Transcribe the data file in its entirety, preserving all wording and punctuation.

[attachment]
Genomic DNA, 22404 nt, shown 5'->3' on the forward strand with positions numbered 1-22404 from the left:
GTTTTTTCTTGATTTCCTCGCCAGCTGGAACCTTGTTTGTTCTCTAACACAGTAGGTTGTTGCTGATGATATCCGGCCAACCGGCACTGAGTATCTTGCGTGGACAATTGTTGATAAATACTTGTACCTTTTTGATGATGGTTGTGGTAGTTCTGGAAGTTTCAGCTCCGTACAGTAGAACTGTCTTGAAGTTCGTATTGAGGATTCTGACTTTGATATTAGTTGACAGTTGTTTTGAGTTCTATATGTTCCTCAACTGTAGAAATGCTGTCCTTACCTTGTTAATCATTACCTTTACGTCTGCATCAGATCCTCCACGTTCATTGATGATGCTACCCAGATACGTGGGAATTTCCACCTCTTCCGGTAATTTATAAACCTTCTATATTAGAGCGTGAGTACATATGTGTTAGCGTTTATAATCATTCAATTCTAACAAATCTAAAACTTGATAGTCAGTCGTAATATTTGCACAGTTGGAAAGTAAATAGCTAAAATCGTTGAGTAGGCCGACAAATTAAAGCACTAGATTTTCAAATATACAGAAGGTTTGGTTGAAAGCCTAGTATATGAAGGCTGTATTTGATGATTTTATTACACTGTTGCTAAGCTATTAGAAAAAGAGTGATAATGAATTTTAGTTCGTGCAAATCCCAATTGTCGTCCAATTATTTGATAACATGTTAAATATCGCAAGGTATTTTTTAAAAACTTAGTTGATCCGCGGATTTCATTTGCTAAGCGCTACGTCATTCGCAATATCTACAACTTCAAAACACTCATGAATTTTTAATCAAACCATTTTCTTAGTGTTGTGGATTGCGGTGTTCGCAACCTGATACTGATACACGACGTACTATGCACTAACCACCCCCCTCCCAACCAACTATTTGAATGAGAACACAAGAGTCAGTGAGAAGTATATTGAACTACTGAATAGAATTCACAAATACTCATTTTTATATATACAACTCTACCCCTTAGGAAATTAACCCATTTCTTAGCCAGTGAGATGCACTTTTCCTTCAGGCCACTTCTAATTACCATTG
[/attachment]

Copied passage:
Genomic DNA, 22404 nt, shown 5'->3' on the forward strand with positions numbered 1-22404 from the left:
GTTTTTTCTTGATTTCCTCGCCAGCTGGAACCTTGTTTGTTCTCTAACACAGTAGGTTGTTGCTGATGATATCCGGCCAACCGGCACTGAGTATCTTGCGTGGACAATTGTTGATAAATACTTGTACCTTTTTGATGATGGTTGTGGTAGTTCTGGAAGTTTCAGCTCCGTACAGTAGAACTGTCTTGAAGTTCGTATTGAGGATTCTGACTTTGATATTAGTTGACAGTTGTTTTGAGTTCTATATGTTCCTCAACTGTAGAAATGCTGTCCTTACCTTGTTAATCATTACCTTTACGTCTGCATCAGATCCTCCACGTTCATTGATGATGCTACCCAGATACGTGGGAATTTCCACCTCTTCCGGTAATTTATAAACCTTCTATATTAGAGCGTGAGTACATATGTGTTAGCGTTTATAATCATTCAATTCTAACAAATCTAAAACTTGATAGTCAGTCGTAATATTTGCACAGTTGGAAAGTAAATAGCTAAAATCGTTGAGTAGGCCGACAAATTAAAGCACTAGATTTTCAAATATACAGAAGGTTTGGTTGAAAGCCTAGTATATGAAGGCTGTATTTGATGATTTTATTACACTGTTGCTAAGCTATTAGAAAAAGAGTGATAATGAATTTTAGTTCGTGCAAATCCCAATTGTCGTCCAATTATTTGATAACATGTTAAATATCGCAAGGTATTTTTTAAAAACTTAGTTGATCCGCGGATTTCATTTGCTAAGCGCTACGTCATTCGCAATATCTACAACTTCAAAACACTCATGAATTTTTAATCAAACCATTTTCTTAGTGTTGTGGATTGCGGTGTTCGCAACCTGATACTGATACACGACGTACTATGCACTAACCACCCCCCTCCCAACCAACTATTTGAATGAGAACACAAGAGTCAGTGAGAAGTATATTGAACTACTGAATAGAATTCACAAATACTCATTTTTATATATACAACTCTACCCCTTAGGAAATTAACCCATTTCTTAGCCAGTGAGATGCACTTTTCCTTCAGGCCACTTCTAATTACCATTG